Immune System, Digestion and Food Allergies
As mentioned previously, several organs are involved in the digestive system's ability to keep itself healthy. These include the salivary glands, which secrete amylase, the stomach, which secretes acid, the Peyer patches in the small intestine, and the white blood cells in the lymphatic system and the circulatory system. The white cells are notably vital in protecting the body from disease. When a substance is first recognized as foreign, it is ingested by white blood cells called macrophages. These macrophages present the antigen to another type of white blood cells made by the thymus called helper T cells. The helper T cells secrete chemicals called cytokines when they recognize that a substance is foreign. These cytokines tell another type of white blood cells also made by the thymus (cytotoxic T cells) to destroy the substance. Also, helper T cells stimulate white blood cells made by the bone marrow (B cells). The B cells secrete chemicals called antibodies in response to a foreign substance. These antibodies destroy the substance. Thus several different white blood cells work together to ensure that microbes are destroyed once they enter.
However, sometimes the macrophages view a substance that is not a microbe as unsafe and ingest it. They present the antigen to the helper T cells, which activate the B cells. The B cells then secrete antibodies to destroy the substance. This can produce an immune response associated with food intolerance or food allergies. For instance, in celiac disease, the macrophages in the mucosa of the intestine present a peptide called gliadin, which is found in wheat products, to the helper T cells. As a result, large numbers of B cells and other cells that are senstitve to gliadin arrive at the site and travel into the epithelium, damaging it.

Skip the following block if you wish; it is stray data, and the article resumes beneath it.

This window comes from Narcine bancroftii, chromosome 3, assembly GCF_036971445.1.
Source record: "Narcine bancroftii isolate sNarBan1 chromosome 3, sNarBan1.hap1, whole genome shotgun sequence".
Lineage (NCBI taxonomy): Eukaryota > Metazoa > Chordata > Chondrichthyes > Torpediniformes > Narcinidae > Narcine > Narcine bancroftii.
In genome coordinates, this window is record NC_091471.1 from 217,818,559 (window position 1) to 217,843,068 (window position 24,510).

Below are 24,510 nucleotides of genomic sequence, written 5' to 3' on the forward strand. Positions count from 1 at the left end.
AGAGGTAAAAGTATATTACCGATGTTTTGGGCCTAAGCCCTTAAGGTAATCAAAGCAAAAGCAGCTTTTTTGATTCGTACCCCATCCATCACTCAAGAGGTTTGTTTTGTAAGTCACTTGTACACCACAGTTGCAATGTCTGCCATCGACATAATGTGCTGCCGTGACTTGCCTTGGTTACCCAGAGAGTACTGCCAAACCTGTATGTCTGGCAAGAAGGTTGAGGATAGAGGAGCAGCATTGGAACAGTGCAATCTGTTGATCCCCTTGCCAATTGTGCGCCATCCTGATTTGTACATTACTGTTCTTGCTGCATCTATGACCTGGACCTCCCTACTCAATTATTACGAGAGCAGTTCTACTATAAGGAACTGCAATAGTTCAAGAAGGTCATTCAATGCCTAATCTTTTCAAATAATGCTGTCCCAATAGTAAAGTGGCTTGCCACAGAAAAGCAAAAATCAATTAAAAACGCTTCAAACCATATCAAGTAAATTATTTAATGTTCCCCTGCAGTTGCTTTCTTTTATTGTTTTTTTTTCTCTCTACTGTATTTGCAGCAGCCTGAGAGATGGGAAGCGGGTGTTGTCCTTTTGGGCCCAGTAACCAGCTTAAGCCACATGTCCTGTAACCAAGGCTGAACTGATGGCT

Although the macrophages, the T cells, and the B cells can cause an allergic reaction to food, not all food allergies are caused by them. For instance, shellfish and cheese can cause an allergic reaction without intervention from the white blood cells though direct release of histamine. Therefore, a number of factors may affect food allergies.Last Updated: Saturday, July 16, 2011